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Study: Cougars Could Reduce Number of Deer-Vehicle Collisions

July 20, 2016

Deer cause 1.2 million vehicle collisions each year in the U.S., resulting in more than 200 deaths, over 29,000 injuries and $1.66 billion in vehicle damage, medical bills and road cleanup.

These statistics make deer the most dangerous animal to humans in North America. However, researchers say another animal commonly thought of as dangerous could reduce the threat.

Sophie Gilbert, who recently joined the University of Idaho as an assistant professor in the College of Natural Resources’ Department of Fish and Wildlife Sciences, and the University of Washington’s Laura Prugh are working to understand how bringing back large carnivores will affect human populations. The team of researchers found that if cougars were successfully recolonized in the Eastern U.S. over a 30-year period, the large cats could thin deer populations and, as a result, reduce vehicle collisions by 22 percent – each year preventing five human deaths, 680 injuries and avoiding costs of $50 million.

Their study was published online this week in the journal Conservation Letters, and discusses how a decline in carnivore populations, including cougars, has created an overabundance of deer.

Helping cougars survive and thrive would reduce the numbers of deer-vehicle collisions simply by reducing the deer population. A cougar will kill an average of 259 adult deer over its lifetime.

There are costs to re-establishing cougars across the U.S., the researchers acknowledged. Attacks on humans, pets and livestock could become more common.

“The most important thing about this work is that it could help people understand that carnivores have some real benefits to offer human populations, in addition to costs that are often discussed,” Gilbert said. “So many people hit a deer or other big herbivore in their cars, or know someone who has, that I think people can really relate to that as a true risk in their lives. In the modern world, large carnivore populations will succeed only if we let them. That is why figuring out and communicating the benefits that they can provide to us, as well as the costs, could be a valuable tool for conservation efforts.”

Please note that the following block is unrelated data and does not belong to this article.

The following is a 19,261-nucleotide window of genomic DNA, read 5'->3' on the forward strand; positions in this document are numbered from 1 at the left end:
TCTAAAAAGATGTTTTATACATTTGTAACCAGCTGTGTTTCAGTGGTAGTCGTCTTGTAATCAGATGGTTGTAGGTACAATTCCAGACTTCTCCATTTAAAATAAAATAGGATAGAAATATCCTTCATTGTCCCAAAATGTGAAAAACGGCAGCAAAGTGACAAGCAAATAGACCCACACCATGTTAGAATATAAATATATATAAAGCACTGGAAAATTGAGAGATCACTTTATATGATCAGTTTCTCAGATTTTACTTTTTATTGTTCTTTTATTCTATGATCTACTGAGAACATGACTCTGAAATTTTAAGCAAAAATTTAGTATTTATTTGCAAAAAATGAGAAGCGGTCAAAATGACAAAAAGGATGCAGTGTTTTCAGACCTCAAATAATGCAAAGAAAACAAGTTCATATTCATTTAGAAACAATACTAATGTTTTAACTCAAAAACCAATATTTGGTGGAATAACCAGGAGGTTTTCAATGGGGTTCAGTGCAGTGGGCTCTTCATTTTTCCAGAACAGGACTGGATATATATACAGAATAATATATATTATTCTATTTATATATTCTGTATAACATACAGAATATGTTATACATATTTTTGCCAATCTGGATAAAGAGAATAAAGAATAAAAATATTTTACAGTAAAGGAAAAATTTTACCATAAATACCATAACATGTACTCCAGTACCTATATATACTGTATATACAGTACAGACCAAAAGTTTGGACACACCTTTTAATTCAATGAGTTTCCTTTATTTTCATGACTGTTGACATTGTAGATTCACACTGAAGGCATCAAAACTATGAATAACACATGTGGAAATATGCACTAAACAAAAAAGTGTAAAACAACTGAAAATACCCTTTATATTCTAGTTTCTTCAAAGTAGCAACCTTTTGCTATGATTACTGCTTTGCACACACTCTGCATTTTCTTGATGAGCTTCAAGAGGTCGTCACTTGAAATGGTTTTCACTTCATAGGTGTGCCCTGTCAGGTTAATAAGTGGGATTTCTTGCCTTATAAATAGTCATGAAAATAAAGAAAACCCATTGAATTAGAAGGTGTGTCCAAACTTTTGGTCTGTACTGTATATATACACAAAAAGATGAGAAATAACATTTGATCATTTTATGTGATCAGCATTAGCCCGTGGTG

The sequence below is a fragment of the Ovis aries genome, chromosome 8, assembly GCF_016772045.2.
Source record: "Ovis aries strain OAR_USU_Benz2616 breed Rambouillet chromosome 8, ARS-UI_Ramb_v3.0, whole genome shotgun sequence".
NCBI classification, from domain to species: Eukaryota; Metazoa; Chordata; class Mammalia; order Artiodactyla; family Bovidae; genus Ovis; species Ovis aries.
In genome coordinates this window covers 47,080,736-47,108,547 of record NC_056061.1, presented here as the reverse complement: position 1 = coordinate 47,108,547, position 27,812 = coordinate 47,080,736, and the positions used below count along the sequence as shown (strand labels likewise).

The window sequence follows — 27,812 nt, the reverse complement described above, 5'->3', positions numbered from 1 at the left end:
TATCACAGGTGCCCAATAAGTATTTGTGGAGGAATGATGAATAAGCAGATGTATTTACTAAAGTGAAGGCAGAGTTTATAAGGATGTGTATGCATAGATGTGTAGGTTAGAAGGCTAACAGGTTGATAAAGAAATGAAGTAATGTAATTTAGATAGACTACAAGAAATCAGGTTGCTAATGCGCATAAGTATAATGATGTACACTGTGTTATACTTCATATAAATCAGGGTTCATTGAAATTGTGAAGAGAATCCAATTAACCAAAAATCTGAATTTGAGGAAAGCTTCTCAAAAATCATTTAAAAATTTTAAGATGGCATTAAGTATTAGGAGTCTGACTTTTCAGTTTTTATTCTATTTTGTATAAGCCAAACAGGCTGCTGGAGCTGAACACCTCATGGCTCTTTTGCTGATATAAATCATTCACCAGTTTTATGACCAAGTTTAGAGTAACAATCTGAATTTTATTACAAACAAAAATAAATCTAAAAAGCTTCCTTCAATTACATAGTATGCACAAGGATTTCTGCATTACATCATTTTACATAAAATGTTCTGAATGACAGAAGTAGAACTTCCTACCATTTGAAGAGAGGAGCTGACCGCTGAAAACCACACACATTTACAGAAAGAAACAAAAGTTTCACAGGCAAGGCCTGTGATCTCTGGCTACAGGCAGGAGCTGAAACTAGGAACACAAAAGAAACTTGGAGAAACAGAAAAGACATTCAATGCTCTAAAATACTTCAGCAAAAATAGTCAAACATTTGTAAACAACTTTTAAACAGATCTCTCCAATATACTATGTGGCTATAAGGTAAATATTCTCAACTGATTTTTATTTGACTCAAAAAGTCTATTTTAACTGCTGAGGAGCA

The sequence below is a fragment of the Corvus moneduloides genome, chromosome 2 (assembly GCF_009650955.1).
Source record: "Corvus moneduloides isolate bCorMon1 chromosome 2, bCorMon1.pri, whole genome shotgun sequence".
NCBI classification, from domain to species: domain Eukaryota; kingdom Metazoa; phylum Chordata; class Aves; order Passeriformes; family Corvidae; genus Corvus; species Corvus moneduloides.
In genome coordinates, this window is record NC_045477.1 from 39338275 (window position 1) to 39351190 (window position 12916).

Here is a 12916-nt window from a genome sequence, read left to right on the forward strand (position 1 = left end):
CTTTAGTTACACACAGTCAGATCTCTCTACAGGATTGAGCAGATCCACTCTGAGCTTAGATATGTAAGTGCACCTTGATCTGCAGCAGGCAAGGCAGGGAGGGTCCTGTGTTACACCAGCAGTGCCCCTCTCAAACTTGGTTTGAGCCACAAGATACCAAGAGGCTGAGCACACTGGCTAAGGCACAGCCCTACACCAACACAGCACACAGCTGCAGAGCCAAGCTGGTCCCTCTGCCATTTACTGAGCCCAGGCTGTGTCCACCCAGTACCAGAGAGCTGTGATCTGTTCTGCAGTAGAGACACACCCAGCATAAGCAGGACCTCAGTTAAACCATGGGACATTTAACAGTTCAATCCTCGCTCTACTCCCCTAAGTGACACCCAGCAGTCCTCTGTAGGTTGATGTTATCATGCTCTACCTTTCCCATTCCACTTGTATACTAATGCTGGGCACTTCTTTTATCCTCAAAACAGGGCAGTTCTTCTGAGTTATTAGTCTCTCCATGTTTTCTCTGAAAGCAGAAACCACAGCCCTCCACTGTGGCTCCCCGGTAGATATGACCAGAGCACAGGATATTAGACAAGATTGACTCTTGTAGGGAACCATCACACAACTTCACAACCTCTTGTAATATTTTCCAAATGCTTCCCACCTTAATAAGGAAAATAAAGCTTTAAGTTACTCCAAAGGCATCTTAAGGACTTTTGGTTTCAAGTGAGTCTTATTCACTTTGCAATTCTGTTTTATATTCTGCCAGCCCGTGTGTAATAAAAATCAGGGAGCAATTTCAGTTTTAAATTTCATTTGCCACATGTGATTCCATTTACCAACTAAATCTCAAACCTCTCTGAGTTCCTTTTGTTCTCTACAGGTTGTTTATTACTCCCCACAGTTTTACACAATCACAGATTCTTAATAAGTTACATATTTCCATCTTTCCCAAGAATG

The complete paper, “Socioeconomic Benefits of Large Carnivore Recolonization Through Reduced Wildlife-Vehicle Collisions” is available online.

Media Contact:
Kim Jackson
Marketing & Communications Manager, College of Natural Resources
208-885-2737
kjackson@uidaho.edu

Sophie Gilbert

About the University of Idaho

The University of Idaho, home of the Vandals, is Idaho’s land-grant, national research university. From its residential campus in Moscow, U of I serves the state of Idaho through educational centers in Boise, Coeur d’Alene and Idaho Falls, nine research and Extension centers, plus Extension offices in 42 counties. Home to nearly 11,000 students statewide, U of I is a leader in student-centered learning and excels at interdisciplinary research, service to businesses and communities, and in advancing diversity, citizenship and global outreach. U of I competes in the Big Sky and Western Athletic conferences. Learn more at uidaho.edu


Contact

University Communications and Marketing

Phone: 208-885-6291

Fax: 208-885-5841

Email: uinews@uidaho.edu

Web: Communications and Marketing

U of I Media Contacts